Newsflash: April 17, 2020

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Elementary News

by Mr. Glenn Davies, Elementary School Principal & PYP Coordinator

Dear Elementary Community,

We have now come to the end of our fourth week of remote learning. These four weeks have presented many challenges, however there have also been many successes during this time. It is easy to acknowledge that we would all prefer to have our students on campus, we also recognize many of the Approaches to Learning Skills and attributes (ATLs) have become significant within this remote learning context.

Credits: IB ATL skills; diagram by Chris Gadbury

The remote learning context has enabled teachers and students to focus on developing ATL skills and attributes that may not normally be addressed within the classroom context. We are finding that many of the ATL’s that are being developed through remote learning reflect the 21st Century Survival skills that have emerged from the research of Tony Wagner.

The 21st Century Survival Skills are listed below, and next to each the PYP ATL’s have been linked.

  1. Critical Thinking and Problem Solving  (PYP Thinking Skills)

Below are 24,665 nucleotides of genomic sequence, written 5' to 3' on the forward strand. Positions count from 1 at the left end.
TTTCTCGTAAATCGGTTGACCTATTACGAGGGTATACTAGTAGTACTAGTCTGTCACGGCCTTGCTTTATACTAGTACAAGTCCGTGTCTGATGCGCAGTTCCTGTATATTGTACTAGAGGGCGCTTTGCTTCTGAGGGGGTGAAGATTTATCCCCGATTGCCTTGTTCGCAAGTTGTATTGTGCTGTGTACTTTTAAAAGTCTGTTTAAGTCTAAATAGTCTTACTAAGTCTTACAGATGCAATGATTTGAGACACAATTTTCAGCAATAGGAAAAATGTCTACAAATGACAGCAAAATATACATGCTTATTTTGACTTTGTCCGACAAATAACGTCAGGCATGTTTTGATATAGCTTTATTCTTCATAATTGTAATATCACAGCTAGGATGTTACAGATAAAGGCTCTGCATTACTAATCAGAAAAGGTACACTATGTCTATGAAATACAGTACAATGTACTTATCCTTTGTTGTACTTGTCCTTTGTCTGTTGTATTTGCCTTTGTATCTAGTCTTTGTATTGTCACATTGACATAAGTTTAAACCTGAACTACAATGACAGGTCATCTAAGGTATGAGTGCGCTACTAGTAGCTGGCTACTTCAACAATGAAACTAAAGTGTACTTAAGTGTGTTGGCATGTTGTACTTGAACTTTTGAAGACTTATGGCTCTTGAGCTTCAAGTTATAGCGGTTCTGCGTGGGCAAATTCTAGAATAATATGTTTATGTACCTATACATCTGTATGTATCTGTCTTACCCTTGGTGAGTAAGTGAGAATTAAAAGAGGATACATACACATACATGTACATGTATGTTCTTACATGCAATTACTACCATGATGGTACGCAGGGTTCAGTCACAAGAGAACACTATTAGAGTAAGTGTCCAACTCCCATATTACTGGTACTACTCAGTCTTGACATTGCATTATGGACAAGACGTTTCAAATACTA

2. Collaboration Across Networks and Leading by Influence  (PYP Communication Skills / PYP Social Skills)
  3. Agility and Adaptability (PYP Self-Management Skills)
  4. Initiative and Entrepreneurialism (PYP Thinking Skills / PYP Research Skills)
  5. Resilience (PYP Self-Management Skills)
  6. Accessing and Analyzing Information (PYP Research Skills)
  7. Curiosity and Imagination (PYP Thinking Skills)

As we continue on our remote Learning Journey, we can be confident that the kind of learning required to prepare a child for the second half of the 21st century is happening right now in our very own homes.

Remaining Connected

One challenge we are facing in this current climate is the challenge of isolation. Whether we are part of a family, or living on our own, isolation from the aspects of normal life is real.  CIS values community and 2 weeks ago we launched the CIS Elementary Remote Learning Webpage to help us feel a little more connected to others in our community. This webpage is being updated regularly so I do encourage you to visit it with your children, and if you feel comfortable we would love for you to provide content for us to add to the webpage

In addition to the Webpage, today we released our first Elementary Remote Assembly. A huge effort was made by a number of our teachers and students to create this assembly we hope you are able to sit with your children and enjoy this time of remote celebration together.

We wish you all very well at home and we look forward to a date in the near future when we can all meet together again.

Middle and High School News

Maintaining Our Emotional Health During the Enhanced Community Quarantine

by Mr. Dale Wood, Middle and High School Principal and Ms. Evangeline Villagonzalo, MHS Counselor